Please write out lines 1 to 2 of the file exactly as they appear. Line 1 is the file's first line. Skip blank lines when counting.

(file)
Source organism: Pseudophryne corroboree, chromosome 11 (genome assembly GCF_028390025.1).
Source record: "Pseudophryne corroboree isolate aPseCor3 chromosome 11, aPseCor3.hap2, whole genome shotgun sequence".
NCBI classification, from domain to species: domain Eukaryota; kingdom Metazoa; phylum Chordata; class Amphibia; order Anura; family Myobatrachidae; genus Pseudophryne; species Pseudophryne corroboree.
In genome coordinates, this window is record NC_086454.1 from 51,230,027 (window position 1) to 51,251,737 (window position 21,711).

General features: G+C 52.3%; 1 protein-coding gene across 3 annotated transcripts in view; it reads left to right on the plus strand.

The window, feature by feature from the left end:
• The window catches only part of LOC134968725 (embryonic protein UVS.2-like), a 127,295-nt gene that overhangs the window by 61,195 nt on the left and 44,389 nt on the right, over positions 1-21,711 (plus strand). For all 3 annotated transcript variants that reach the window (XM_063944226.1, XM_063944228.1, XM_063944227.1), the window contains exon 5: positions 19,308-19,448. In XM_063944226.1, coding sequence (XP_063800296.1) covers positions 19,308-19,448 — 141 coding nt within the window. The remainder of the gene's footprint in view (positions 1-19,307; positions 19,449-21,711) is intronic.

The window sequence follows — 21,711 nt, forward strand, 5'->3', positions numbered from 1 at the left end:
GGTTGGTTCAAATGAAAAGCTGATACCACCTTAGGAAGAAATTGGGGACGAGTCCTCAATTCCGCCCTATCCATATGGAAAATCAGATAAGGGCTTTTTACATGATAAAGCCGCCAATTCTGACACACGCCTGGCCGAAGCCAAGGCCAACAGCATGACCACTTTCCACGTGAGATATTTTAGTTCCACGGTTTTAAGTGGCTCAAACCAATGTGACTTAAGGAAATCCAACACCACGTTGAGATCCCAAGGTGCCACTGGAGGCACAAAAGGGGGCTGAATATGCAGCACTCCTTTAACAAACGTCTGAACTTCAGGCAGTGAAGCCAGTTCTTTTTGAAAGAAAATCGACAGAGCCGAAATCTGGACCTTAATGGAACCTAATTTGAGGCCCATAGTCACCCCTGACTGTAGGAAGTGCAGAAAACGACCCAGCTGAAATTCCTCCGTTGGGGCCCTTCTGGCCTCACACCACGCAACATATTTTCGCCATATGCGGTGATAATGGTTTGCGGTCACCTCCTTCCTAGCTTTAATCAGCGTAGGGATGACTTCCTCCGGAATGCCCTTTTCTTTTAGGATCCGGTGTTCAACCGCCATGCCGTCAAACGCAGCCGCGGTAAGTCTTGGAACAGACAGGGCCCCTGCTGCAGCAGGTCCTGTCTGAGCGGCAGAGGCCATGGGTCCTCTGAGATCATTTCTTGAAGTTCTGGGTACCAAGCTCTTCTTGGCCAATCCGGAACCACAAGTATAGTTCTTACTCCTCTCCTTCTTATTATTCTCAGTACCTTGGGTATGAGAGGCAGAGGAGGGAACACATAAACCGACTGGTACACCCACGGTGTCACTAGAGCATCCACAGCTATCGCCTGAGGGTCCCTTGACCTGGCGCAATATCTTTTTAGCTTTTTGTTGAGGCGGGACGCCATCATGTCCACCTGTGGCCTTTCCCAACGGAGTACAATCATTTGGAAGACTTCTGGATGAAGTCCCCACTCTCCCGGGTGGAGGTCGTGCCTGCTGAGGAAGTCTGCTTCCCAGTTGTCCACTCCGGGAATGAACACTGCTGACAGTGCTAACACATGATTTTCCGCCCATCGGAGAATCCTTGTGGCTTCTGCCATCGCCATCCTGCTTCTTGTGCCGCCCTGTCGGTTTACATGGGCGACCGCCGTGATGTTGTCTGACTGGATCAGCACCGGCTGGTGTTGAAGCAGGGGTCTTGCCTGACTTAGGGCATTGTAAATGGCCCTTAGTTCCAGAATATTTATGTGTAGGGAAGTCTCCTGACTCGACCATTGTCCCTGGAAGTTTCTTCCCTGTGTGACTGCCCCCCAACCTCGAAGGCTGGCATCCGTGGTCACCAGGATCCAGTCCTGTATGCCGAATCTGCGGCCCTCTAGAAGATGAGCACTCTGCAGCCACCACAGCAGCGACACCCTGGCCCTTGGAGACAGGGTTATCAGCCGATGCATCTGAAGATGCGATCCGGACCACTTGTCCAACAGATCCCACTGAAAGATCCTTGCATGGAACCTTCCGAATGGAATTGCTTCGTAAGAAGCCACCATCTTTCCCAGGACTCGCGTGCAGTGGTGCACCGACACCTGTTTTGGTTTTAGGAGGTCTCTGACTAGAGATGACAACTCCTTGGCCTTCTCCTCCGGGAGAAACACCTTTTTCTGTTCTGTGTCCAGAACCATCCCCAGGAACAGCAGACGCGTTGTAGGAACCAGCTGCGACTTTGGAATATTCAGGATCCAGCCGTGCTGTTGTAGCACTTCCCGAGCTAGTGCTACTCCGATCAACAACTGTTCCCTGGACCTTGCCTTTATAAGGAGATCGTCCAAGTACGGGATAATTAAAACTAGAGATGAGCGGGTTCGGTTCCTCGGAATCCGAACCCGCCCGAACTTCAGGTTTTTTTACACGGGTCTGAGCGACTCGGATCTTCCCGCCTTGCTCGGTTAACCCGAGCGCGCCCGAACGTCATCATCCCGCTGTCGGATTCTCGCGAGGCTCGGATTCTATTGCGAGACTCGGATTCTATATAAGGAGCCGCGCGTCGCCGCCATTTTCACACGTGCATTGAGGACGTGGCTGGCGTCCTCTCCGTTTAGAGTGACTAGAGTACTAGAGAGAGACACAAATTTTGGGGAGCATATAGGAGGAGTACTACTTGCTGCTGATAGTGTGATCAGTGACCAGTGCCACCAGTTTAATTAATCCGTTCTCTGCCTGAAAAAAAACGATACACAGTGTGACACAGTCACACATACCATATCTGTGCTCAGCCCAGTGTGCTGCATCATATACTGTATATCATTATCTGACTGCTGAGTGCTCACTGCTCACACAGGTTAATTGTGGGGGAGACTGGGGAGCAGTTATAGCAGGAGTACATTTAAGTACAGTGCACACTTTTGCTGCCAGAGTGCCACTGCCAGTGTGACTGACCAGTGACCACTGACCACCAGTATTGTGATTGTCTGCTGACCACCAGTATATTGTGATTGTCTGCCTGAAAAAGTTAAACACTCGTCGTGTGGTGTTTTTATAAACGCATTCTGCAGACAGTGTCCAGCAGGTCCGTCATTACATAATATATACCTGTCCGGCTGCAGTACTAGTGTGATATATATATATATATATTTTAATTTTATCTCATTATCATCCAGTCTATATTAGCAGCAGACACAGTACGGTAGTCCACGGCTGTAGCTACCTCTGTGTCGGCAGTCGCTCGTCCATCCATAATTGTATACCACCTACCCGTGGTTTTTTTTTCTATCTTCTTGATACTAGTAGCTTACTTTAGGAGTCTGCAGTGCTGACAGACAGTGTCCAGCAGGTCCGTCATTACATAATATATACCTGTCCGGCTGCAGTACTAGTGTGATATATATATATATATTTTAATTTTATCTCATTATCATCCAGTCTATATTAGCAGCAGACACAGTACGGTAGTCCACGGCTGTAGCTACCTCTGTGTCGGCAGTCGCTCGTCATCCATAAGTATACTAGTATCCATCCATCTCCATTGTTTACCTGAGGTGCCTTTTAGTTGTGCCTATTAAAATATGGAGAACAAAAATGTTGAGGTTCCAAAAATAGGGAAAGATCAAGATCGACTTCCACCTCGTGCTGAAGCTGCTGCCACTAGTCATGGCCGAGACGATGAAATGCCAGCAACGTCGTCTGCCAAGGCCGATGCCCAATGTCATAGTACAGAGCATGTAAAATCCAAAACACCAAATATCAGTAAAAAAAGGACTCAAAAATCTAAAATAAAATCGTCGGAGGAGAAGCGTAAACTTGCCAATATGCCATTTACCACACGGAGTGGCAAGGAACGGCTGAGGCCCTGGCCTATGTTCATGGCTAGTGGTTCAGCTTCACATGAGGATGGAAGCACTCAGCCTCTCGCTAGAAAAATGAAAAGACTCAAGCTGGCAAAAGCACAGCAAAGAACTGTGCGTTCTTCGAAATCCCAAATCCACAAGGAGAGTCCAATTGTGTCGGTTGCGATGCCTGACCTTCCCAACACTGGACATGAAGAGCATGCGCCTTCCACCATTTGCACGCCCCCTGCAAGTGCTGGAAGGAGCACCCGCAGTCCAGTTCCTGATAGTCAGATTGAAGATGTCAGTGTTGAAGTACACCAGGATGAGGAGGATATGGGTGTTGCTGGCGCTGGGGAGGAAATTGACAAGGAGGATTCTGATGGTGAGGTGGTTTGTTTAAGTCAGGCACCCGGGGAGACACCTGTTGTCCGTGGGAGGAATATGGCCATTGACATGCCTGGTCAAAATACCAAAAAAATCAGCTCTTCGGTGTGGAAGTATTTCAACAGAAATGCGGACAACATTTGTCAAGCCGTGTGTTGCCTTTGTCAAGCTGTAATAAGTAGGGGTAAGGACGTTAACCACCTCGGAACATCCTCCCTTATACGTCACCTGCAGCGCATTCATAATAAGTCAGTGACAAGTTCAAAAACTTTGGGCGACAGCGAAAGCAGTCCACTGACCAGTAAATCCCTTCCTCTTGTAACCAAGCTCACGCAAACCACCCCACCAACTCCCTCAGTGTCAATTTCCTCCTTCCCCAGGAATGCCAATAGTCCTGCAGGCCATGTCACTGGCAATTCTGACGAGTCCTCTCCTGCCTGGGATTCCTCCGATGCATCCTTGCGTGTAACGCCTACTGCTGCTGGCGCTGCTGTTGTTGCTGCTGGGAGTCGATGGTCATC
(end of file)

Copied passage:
Source organism: Pseudophryne corroboree, chromosome 11 (genome assembly GCF_028390025.1).
Source record: "Pseudophryne corroboree isolate aPseCor3 chromosome 11, aPseCor3.hap2, whole genome shotgun sequence".